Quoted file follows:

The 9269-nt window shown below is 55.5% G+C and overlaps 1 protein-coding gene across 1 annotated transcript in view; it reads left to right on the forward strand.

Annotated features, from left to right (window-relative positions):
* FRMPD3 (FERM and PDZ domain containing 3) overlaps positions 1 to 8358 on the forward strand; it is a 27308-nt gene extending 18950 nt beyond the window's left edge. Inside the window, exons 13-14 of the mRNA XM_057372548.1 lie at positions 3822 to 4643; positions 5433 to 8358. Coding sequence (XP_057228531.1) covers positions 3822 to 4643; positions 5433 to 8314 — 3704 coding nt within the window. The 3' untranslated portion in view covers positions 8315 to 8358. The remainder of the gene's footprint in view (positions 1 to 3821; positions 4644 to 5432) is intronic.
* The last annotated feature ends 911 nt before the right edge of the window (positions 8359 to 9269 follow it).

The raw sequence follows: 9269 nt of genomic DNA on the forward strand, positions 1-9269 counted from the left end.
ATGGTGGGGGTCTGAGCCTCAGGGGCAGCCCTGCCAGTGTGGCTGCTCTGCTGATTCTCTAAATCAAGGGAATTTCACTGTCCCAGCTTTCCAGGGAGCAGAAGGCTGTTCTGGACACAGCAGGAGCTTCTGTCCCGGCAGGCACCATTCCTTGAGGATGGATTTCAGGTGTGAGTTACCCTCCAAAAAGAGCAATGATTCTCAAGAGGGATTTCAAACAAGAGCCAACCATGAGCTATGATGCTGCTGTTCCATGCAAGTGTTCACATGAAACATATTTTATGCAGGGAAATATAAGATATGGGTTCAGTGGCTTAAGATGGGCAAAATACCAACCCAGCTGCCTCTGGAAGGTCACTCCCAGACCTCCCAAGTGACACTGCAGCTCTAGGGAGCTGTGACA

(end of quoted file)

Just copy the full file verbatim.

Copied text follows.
The 9269-nt window shown below is 55.5% G+C and overlaps 1 protein-coding gene across 1 annotated transcript in view; it reads left to right on the forward strand.

Annotated features, from left to right (window-relative positions):
* FRMPD3 (FERM and PDZ domain containing 3) overlaps positions 1 to 8358 on the forward strand; it is a 27308-nt gene extending 18950 nt beyond the window's left edge. Inside the window, exons 13-14 of the mRNA XM_057372548.1 lie at positions 3822 to 4643; positions 5433 to 8358. Coding sequence (XP_057228531.1) covers positions 3822 to 4643; positions 5433 to 8314 — 3704 coding nt within the window. The 3' untranslated portion in view covers positions 8315 to 8358. The remainder of the gene's footprint in view (positions 1 to 3821; positions 4644 to 5432) is intronic.
* The last annotated feature ends 911 nt before the right edge of the window (positions 8359 to 9269 follow it).

The raw sequence follows: 9269 nt of genomic DNA on the forward strand, positions 1-9269 counted from the left end.
ATGGTGGGGGTCTGAGCCTCAGGGGCAGCCCTGCCAGTGTGGCTGCTCTGCTGATTCTCTAAATCAAGGGAATTTCACTGTCCCAGCTTTCCAGGGAGCAGAAGGCTGTTCTGGACACAGCAGGAGCTTCTGTCCCGGCAGGCACCATTCCTTGAGGATGGATTTCAGGTGTGAGTTACCCTCCAAAAAGAGCAATGATTCTCAAGAGGGATTTCAAACAAGAGCCAACCATGAGCTATGATGCTGCTGTTCCATGCAAGTGTTCACATGAAACATATTTTATGCAGGGAAATATAAGATATGGGTTCAGTGGCTTAAGATGGGCAAAATACCAACCCAGCTGCCTCTGGAAGGTCACTCCCAGACCTCCCAAGTGACACTGCAGCTCTAGGGAGCTGTGACA